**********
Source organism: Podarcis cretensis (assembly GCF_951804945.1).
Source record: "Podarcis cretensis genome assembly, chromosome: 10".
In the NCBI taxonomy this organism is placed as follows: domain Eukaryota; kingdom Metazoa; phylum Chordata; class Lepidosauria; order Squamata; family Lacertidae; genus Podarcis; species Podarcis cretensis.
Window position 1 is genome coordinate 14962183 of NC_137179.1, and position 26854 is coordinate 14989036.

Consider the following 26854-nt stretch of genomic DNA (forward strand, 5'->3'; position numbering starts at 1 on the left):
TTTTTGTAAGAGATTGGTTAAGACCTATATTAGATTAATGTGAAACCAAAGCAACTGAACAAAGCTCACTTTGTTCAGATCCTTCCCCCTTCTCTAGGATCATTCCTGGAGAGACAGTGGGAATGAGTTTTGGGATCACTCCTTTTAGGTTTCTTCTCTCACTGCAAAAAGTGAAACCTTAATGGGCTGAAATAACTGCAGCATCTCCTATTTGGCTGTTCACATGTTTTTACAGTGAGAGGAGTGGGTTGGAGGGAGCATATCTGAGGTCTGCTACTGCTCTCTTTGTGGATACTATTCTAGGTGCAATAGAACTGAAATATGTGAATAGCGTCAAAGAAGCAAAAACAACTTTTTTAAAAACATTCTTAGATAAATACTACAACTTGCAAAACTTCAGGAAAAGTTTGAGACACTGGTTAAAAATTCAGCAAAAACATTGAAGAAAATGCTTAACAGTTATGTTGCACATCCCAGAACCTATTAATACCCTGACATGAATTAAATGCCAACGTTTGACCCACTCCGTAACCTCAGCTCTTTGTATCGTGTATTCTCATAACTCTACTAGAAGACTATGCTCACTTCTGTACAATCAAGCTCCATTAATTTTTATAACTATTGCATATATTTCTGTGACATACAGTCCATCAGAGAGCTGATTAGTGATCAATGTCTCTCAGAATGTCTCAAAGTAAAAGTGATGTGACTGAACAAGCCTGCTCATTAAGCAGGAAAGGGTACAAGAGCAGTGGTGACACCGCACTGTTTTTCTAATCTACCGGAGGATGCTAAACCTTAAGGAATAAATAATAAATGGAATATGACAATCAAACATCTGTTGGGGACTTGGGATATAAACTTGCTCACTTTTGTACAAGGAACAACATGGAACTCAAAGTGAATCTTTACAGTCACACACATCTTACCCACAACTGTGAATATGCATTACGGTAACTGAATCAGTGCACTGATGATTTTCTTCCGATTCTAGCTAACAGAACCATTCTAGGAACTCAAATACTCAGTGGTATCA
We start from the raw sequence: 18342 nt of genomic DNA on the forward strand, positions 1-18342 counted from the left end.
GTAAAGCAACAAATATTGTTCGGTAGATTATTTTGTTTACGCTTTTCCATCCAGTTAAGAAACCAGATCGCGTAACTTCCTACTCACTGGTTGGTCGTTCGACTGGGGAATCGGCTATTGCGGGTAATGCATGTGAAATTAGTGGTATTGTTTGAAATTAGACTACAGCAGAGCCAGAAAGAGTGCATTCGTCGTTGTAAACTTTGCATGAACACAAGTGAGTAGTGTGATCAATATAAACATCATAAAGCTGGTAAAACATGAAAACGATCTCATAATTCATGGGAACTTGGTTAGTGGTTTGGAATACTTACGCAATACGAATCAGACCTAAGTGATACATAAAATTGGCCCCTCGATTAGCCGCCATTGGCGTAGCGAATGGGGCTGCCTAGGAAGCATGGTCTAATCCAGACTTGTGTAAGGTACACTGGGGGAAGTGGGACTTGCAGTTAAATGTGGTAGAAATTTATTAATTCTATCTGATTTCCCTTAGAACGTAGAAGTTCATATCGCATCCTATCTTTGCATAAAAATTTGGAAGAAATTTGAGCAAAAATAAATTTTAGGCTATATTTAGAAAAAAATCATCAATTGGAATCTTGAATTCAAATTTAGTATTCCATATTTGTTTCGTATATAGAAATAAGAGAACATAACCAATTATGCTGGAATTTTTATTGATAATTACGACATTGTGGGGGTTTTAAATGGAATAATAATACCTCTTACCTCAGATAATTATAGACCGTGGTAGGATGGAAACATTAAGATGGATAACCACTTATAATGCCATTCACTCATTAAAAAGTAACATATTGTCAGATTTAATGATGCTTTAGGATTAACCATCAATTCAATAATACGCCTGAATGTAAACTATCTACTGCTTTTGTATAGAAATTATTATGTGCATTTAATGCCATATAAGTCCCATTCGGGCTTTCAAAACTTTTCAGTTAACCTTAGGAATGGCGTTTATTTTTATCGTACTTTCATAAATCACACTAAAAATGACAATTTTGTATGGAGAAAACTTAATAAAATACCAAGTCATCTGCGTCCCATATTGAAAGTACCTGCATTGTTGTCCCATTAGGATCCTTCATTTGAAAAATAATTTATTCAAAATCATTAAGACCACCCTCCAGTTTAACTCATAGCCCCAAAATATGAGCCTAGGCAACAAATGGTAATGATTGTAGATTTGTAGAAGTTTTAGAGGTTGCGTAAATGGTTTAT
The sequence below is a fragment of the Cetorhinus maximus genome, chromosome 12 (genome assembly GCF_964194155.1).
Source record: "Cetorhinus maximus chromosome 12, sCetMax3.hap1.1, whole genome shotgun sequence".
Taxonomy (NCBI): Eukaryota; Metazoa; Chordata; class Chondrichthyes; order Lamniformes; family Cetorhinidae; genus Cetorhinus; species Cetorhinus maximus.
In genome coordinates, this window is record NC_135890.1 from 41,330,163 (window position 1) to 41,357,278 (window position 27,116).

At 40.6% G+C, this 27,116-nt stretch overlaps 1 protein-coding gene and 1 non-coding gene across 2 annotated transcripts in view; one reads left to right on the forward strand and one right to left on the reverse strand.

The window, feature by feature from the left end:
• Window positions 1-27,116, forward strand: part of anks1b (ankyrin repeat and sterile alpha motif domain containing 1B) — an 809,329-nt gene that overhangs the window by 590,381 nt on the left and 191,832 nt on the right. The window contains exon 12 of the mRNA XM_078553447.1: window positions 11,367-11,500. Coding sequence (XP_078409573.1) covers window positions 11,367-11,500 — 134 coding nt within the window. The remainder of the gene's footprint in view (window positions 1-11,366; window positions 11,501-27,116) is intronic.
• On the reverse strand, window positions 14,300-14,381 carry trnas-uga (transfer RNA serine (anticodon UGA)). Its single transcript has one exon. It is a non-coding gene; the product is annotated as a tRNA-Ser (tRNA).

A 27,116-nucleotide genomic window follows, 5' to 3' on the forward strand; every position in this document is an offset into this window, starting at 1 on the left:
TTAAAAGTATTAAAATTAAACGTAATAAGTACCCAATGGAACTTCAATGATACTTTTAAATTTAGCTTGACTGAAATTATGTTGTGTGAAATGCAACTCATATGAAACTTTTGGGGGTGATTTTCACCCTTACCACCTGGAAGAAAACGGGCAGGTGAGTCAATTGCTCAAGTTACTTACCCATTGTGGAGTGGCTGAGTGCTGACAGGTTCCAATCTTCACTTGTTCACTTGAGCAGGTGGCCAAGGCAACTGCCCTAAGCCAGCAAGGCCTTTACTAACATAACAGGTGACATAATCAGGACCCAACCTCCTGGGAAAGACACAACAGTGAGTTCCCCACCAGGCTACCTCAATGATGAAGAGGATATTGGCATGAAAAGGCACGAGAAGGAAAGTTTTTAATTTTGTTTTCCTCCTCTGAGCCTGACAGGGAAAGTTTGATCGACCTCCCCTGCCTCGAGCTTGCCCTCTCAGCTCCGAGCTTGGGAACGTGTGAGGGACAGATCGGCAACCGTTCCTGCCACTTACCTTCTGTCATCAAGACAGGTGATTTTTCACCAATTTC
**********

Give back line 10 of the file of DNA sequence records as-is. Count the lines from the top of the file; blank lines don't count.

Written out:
Source record: "Cetorhinus maximus chromosome 12, sCetMax3.hap1.1, whole genome shotgun sequence".